For four days and four nights, there were lines of staff members, community groups, and other library lovers hauling books out of the library. Restaurants donated food, non-profits and other City Departments pitched tents and laid out beds for exhausted volunteers. The effort was herculean but the job was done and by Sunday, 70% of the libraries’ collection – everything that could be saved – was saved.
All that was left after the flurry of activity was a crippled building, floating ash, mold, knee-high debris, and Central Library staff like mice returning to their poor holes. Glen Creason, a librarian at Central library describes his experience a few weeks after the fire: “Now as I am climbing through empty stacks where the wisdom of ages once rested, I can hear the music of transistor radios keeping the workers company as they inventory the losses. Can they be as sad as I am? We all lost a lot in those damned flames and it still hurts, a heartache that won’t go away.” Soon, even the melancholy sound of radios in the stacks were silenced as staff were moved to the temporary – for the next several years – Central Library location or reassigned to branches.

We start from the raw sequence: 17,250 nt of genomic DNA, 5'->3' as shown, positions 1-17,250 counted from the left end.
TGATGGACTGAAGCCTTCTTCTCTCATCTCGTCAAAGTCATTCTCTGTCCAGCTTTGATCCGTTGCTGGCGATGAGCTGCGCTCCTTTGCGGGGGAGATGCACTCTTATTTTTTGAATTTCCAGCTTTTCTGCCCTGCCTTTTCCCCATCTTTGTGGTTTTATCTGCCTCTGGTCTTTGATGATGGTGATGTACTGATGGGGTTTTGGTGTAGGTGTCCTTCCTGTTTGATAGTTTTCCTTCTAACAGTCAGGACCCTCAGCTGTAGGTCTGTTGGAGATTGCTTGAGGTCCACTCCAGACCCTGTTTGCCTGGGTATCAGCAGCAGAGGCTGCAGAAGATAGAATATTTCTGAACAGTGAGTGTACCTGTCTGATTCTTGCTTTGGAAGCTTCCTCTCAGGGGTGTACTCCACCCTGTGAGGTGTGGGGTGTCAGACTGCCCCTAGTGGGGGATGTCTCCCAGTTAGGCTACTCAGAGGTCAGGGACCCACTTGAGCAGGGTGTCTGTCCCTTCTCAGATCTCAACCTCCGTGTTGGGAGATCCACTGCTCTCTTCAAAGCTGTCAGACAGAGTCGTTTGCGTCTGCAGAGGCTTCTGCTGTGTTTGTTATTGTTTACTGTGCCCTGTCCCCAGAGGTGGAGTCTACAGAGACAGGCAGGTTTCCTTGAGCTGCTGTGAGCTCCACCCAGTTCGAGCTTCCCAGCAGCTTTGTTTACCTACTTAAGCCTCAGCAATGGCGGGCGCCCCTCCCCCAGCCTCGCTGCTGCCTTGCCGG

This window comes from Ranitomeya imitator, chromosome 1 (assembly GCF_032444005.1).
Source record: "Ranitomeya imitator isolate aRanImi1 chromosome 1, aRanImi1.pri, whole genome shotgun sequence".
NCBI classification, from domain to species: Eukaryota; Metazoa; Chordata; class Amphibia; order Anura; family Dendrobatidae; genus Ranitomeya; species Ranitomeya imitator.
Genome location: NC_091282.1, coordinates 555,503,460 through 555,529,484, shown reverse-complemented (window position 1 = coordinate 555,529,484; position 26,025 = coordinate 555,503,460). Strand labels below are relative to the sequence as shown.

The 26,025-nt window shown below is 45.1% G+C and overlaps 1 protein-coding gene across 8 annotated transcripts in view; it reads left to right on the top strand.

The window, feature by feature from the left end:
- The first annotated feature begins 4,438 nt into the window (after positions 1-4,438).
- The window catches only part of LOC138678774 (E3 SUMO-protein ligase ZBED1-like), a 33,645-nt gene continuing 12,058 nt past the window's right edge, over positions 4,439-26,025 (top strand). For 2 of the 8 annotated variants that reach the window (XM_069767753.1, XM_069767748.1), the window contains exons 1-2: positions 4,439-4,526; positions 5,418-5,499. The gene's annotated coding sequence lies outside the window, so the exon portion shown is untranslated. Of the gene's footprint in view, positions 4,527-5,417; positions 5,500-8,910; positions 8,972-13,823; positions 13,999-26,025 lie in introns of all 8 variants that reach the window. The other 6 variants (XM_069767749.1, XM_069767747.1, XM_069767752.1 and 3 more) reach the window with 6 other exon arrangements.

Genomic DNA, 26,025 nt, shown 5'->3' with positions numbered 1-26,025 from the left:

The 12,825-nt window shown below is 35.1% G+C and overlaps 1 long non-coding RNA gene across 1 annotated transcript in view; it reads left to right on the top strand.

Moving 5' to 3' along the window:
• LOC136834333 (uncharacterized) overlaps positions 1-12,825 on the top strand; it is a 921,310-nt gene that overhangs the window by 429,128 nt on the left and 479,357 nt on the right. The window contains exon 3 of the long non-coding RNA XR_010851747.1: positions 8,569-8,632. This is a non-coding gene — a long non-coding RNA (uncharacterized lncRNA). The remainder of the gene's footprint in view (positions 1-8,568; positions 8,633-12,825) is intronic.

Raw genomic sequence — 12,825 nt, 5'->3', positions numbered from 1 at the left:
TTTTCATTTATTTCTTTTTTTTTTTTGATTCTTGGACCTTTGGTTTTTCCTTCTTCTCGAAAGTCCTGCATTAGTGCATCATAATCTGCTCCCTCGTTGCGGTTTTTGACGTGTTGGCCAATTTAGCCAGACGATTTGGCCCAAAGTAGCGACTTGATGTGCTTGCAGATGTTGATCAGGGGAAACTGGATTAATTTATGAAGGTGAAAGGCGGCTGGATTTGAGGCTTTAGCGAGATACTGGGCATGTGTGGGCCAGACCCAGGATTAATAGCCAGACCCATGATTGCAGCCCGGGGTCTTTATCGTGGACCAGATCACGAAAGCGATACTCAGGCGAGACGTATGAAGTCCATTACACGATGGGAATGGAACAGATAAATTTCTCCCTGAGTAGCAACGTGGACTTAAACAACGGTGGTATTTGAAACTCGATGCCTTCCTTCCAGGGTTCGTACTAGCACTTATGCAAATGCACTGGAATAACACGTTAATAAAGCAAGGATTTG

While that ends the story of the Central Library Fire, Los Angeles could not stand still at the loss of its beloved library. It was Mayor Bradley and a cadre of community members along with the administration of the Los Angeles Public Library that organized a nationwide “Save the Books” campaign that ultimately resulted in the construction of a new Central Library – a beautiful building that combines Bertram Goodhue’s timeless design with an awesome expansion appropriately called the Bradley Wing. The new library opened in 1993, and remains as beautiful today as it was when it opened 16 years ago. While the fire was certainly a tragedy, from it rose a better place – for that we can be grateful.
- Los Angeles Fire Department Historical Archive: Report on Fire Suppression
- Central Library Issue. LG Communicator. Volume 19, Nos. 3-6, March-June 1986.
- Also, check out this catalog of gifts from the “Save the Books” campaign I found in the excellent California Index of the Los Angeles Public Library.